Consider these basics before installing a skylight

Amy Buxton Amy Buxton
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When extra light and some fresh air is the order of the day but your house doesn't naturally lend itself to adding too many more windows, what can you do? For a cost effective solution we think that skylights are hard to beat but there are a lot of questions to be answered before you take the plunge.

Are you sure it will work in your house? What are the potential disadvantages and what style will work best? These are all valid queries so we thought we should write you a checklist of things to consider before you really go for it and hire a contractor.

Why should you install one?

South Park 3 SW6: modern Living room by CATO creative
CATO creative

South Park 3 SW6

CATO creative

There are multiple reasons why you should consider adding a skylight to your home but the primary one is that it allows a lot more light in than a conventional window. Clearly illumination will be a key motivating factor so why settle for something that won't do the job as well as you want? 

Cato Creative have put together a stunning room here and, while it would still be fabulous if there was a little less light in it, the fact that there is a full width skylight in place certainly doesn't hurt. Drowning the room in sunlight, we think this is all the inspiration you'll need to install skylight heaven in your home.

What advantages do they offer?

While conventional windows or glazed walls offer lots of fabulous sunlight they can't quite compete with roof installations. Regardless of the angle of the sun's rays or time of day, a skylight will always allow great swathes of sunshine to pour on in and don't forget about the night-time show, too.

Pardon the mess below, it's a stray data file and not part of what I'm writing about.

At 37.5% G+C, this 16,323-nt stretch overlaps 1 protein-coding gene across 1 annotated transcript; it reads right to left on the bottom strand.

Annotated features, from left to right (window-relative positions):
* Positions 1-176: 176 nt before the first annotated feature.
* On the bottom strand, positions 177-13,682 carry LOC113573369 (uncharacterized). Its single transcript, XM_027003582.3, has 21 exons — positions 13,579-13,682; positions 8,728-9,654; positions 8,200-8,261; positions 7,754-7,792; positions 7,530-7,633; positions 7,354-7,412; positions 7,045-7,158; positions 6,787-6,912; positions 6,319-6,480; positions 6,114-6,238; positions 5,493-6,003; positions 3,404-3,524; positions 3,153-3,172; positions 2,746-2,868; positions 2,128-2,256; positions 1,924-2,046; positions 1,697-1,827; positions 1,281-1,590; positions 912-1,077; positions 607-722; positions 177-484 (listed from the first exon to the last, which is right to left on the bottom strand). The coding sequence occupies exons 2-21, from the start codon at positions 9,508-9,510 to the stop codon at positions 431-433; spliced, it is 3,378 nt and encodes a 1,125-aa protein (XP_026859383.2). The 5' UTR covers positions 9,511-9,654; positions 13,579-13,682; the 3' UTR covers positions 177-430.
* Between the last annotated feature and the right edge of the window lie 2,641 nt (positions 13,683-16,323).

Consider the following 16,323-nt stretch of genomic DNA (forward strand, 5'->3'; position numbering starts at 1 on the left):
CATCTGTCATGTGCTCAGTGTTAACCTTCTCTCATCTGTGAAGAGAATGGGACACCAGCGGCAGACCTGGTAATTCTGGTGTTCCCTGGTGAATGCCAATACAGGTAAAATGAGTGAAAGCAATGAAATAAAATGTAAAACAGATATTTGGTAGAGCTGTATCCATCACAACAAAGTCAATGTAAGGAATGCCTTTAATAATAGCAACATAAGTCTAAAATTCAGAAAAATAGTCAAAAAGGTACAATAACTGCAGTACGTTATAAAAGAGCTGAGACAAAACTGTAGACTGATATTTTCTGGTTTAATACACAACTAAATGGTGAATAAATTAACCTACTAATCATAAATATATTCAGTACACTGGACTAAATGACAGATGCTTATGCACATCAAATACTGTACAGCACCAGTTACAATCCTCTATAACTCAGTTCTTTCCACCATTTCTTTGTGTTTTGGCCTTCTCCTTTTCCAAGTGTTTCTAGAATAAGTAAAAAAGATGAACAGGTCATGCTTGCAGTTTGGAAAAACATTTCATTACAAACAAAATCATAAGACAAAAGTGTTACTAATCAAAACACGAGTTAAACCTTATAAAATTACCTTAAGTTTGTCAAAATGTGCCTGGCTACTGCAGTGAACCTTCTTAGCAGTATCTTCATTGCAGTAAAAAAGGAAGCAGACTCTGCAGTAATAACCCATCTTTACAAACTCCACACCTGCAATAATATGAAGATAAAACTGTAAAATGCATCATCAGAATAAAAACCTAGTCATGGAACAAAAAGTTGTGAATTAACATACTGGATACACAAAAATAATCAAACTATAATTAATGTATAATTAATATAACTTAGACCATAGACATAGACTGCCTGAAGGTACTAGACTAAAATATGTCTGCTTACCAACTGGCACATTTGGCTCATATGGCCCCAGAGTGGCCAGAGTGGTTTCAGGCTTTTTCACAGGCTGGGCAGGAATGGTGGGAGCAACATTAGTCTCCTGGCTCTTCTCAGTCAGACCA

How would you fancy a starlit kitchen or a twinkling bedroom roof? These are both possible if you install skylights. Plus, any space that has some of these magical light traps will automatically feel much larger. Now that really is an advantage!

Are there any disadvantages?

We've racked our brains trying to think of some disadvantages that skylights bring but we can only think of one, which is that they might be a little more awkward to clean and operate than standard windows. Given that they are located up in ceilings, you might have some height to contend with.

Even though cleaning and operating might be a little more tricky, we think that telescopic poles and easy to use catches will eradicate this one small problem we identified a potential for, but we couldn't think of anything else. Can it be? A near perfect product?

Which is the best room to have one in?

Vauxhall House:   by TLA Studio
TLA Studio

Vauxhall House

TLA Studio

While this might not be a very helpful answer, it is the most honest one: any room! Think about it and you'll see that there isn't a single room that wouldn't make a great recipient for a skylight. In the bathroom you'll have no worries about privacy, unless people climb up on your roof. The kitchen can always use more light and your bedroom and living rooms would look fab, too.

We can't think of a single spot in the house that wouldn't look great and be dramatically improved through the choice to install a skylight. Can you?

Can you install it yourself?

modern Bathroom by in_design architektur
in_design architektur

Introvertiertes Familienbad mit Oberlicht

in_design architektur

There is every chance that a keen DIYer or hands on person would be able to easily install a skylight themselves but if you are unsure or have doubts about your abilities, we recommend that you hire a professional. After all, you don't want the hole in the roof in the wrong place, do you?

For someone who knows what they are doing, installing a skylight could be just a one day project but for a newbie or someone just having a go to try and save some money, we think it will take far longer. It's a case of weighing up cost over time.

What type of design should you choose?

Roland Gardens :  Corridor & hallway by BTL Property LTD
BTL Property LTD

Roland Gardens

BTL Property LTD

As with any architectural element, if you can picture it in your head there is probably a way to make it happen in reality so the question is: what type of design do you want?

If you want something that stretches the full width of a room we have already seen that is possible. If you want something small and easy to operate, that's doable, too. It really isn't a case of what is and isn't available; it's all about what you want and where you are going to put it. 

For more window inspiration, take a look at this Ideabook: A Sky High Extension. Why just have a window when you can have a whole glass box?

Are you considering a skylight? Which room would you like to install it in? Share your reasons with us!
Whitton Drive:  Terrace house by GK Architects Ltd

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